Chinese delegate claims ‘illegal’ African migrants pose dangers to city and residents
CPPCC member proposes crackdown on ‘unauthorised’ migrants
As US President Donald Trump’s plan to arrest and deport illegal immigrants ignites fierce debate in his home country, an advisor to the Chinese government claims China should tighten its own policies on African immigrants, who he branded the cause of many safety concerns, news portal Youth.cn reported.
Pan Qinglin, a delegate of Chinese People’s Political Consultative Conference (CPPCC) from Tianjin, said Africans had taken advantage of loopholes in China’s immigration policies and the country’s traditional friendship with African nations to trick Chinese border officials and enter China. He said this was especially so in the economic powerhouse of southern China’s Guangdong province, where tens of thousands of migrants from Africa seek business and lifestyle opportunities.
In 2014, at the height of the global Ebola emergency, Xie Xiaodan, then the deputy major of Guangzhou, confirmed there were 16,000 African residents in the city, rather than the rumoured 500,000, but the authorities have never released figures on illegal immigrants.
Many of the African population in Guangdong are legitimate businesspeople, some no doubt drawn to China through the Forum on China-Africa Cooperation, a campaign Beijing initiated in 2000 to forge relations with African nations.
Pan said in a proposal on Wednesday during the annual CPPCC sessions that the number of Africans in Guandong, most of whom he claimed were unauthorised to be there, had grown rapidly over the past few years and raised a wide range of concerns over social safety and public health and race issues.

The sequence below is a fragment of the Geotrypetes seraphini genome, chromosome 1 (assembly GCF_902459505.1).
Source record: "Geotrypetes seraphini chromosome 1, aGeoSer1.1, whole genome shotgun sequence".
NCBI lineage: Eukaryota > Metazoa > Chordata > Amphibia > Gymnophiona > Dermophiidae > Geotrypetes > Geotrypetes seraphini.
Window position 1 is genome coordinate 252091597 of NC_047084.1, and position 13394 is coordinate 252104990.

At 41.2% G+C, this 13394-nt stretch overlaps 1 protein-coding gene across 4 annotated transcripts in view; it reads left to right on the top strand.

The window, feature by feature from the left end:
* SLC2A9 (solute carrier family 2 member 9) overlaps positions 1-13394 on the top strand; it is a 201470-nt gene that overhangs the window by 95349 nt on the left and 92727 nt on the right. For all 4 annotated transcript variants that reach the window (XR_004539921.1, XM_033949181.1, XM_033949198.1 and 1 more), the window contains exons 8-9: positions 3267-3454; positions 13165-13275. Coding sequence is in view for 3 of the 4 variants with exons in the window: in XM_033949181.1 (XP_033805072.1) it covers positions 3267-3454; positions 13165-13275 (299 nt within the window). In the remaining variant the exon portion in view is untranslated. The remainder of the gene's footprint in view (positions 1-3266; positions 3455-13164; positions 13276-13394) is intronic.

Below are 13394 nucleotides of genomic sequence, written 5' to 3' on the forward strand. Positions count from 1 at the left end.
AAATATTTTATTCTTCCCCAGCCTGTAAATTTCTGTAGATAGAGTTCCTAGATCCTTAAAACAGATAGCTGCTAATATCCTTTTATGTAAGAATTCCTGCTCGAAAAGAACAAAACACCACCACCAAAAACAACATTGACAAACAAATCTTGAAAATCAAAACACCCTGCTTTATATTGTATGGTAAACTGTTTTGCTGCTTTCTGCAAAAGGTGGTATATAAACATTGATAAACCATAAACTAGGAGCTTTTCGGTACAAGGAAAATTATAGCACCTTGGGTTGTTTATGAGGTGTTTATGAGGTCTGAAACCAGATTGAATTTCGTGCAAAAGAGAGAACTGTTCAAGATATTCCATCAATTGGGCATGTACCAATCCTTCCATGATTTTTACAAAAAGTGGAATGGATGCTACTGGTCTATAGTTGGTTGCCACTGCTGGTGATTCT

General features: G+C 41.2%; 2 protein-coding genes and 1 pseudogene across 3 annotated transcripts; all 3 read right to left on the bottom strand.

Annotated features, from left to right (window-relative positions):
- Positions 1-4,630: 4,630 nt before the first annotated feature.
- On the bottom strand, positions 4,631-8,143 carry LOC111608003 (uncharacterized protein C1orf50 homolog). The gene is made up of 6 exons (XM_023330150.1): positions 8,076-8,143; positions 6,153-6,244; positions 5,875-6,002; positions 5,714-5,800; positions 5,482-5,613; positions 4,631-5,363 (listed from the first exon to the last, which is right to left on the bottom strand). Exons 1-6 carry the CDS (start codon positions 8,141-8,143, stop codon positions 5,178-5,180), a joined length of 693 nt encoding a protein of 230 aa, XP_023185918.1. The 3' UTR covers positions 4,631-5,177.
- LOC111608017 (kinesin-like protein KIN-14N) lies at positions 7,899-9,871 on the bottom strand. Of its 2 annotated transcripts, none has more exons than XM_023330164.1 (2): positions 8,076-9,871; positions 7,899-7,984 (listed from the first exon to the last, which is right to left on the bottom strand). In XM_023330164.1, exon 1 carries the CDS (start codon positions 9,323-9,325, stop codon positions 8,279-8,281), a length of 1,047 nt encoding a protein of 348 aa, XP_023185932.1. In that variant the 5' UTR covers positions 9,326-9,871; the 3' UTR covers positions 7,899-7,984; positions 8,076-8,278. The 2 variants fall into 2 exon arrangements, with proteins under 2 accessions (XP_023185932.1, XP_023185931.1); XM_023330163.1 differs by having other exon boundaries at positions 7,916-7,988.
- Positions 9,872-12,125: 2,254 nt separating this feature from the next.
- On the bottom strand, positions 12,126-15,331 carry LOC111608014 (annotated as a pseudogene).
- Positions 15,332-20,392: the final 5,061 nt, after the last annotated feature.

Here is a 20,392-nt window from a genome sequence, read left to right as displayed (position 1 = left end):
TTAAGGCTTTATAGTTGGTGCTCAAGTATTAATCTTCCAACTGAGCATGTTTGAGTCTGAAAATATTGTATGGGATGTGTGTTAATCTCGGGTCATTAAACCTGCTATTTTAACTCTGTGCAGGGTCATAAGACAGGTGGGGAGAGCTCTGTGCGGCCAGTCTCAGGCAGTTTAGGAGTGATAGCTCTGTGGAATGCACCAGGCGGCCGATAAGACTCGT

Citing figures from unidentified sources, Pan said there were an estimated 700,000 Africans illegally in China, and that number could reach 50 million by 2050, posing significant threats to safety if local governments did not take control measures, the report said.
Some local residents claim there are about 200,000 Africans illegally living in the city.
On social media, some users have also expressed concerns about security risks posed by Africans, but others have said it is inappropriate to label a particular group.
“Please just don’t recklessly give a slandering label to any particular group,” one commenter posted on his social media account. “Exchanges and interactions will be made difficult if we have rigid impression about them.”
Pan, in making his proposal, said the “entrance of foreign culture” could destroy Chinese civilisation and the increase of the African population in Guangzhou would heighten the risk of terrorism in the city.
He suggested that local police authorities in Guangzhou and other cities in the region should strengthen efforts to control African communities while local legislatures should introduce security rules to crack down on any crimes committed by Africans.
Local propaganda authorities should also use mass media and the internet to heighten public vigilance against African people, he said.
Illegal African immigrants should be the subject to deportation, Pan said, their assets in local banks should be frozen and children they have with Chinese citizens should not be given citizenship. They should also be subject to heavy fines.
Africans, mostly traders, began to move to Guangdong in early the 1990s during the Chinese economic booms. Illegal immigration issues came under the media spotlight after 2009 when a Nigerian man jumped from a building to flee a passport check by police. His death triggered a protest outside a police station by members of the African community who blocked a street, China Daily reported at the time.